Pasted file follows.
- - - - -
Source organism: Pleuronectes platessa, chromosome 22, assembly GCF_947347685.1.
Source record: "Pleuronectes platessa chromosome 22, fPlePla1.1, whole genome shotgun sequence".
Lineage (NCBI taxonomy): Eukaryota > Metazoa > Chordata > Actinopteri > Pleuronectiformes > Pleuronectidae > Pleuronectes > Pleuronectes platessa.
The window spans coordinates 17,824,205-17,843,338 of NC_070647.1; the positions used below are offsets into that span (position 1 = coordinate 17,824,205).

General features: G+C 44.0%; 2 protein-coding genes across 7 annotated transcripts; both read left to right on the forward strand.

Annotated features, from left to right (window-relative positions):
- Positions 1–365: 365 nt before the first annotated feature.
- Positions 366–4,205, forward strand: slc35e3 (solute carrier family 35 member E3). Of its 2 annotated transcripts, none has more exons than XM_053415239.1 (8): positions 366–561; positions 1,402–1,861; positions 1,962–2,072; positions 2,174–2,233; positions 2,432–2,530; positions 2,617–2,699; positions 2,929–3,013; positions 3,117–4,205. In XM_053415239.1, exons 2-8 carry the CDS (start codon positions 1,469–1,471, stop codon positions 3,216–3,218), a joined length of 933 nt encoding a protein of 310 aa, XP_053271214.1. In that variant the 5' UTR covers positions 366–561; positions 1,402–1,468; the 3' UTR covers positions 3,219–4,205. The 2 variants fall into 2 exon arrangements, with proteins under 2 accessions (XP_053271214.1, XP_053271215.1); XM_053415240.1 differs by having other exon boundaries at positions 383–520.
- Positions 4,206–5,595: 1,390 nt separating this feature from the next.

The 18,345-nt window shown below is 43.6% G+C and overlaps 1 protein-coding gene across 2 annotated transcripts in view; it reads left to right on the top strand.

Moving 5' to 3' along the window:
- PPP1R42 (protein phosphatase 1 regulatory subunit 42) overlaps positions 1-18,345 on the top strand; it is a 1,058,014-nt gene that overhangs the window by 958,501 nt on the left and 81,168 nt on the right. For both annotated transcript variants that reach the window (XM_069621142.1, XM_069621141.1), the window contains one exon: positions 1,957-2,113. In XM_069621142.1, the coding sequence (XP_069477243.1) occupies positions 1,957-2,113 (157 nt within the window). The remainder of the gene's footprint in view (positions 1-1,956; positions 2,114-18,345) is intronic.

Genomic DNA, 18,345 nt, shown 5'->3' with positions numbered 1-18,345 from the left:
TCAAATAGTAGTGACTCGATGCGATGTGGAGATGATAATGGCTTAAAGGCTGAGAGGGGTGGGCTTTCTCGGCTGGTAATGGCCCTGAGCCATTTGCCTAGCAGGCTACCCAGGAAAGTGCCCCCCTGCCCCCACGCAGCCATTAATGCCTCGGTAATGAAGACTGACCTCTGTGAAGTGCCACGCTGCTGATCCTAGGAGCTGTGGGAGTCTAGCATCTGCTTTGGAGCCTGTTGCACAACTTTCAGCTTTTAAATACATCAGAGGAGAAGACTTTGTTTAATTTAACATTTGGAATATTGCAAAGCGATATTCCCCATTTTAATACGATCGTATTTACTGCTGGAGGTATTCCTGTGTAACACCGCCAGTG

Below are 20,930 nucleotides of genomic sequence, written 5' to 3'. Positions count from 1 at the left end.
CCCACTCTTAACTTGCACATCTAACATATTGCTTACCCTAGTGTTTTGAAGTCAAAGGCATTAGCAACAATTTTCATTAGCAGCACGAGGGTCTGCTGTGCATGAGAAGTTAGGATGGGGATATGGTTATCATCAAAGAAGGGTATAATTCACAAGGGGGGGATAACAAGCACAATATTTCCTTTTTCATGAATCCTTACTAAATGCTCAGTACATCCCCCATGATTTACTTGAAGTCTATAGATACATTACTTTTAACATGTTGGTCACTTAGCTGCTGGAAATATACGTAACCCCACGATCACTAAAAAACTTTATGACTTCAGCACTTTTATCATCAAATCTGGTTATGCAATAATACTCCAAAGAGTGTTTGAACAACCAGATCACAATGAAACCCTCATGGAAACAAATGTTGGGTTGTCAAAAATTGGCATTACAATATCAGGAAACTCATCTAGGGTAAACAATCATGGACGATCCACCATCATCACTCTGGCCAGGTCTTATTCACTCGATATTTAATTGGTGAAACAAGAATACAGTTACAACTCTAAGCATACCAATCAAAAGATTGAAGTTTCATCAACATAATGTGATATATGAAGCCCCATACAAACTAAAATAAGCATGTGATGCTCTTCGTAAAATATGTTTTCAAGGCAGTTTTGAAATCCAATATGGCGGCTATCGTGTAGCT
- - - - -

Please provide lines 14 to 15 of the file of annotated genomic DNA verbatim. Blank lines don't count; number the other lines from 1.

TCAAATAGTAGTGACTCGATGCGATGTGGAGATGATAATGGCTTAAAGGCTGAGAGGGGTGGGCTTTCTCGGCTGGTAATGGCCCTGAGCCATTTGCCTAGCAGGCTACCCAGGAAAGTGCCCCCCTGCCCCCACGCAGCCATTAATGCCTCGGTAATGAAGACTGACCTCTGTGAAGTGCCACGCTGCTGATCCTAGGAGCTGTGGGAGTCTAGCATCTGCTTTGGAGCCTGTTGCACAACTTTCAGCTTTTAAATACATCAGAGGAGAAGACTTTGTTTAATTTAACATTTGGAATATTGCAAAGCGATATTCCCCATTTTAATACGATCGTATTTACTGCTGGAGGTATTCCTGTGTAACACCGCCAGTG

Below are 20,930 nucleotides of genomic sequence, written 5' to 3'. Positions count from 1 at the left end.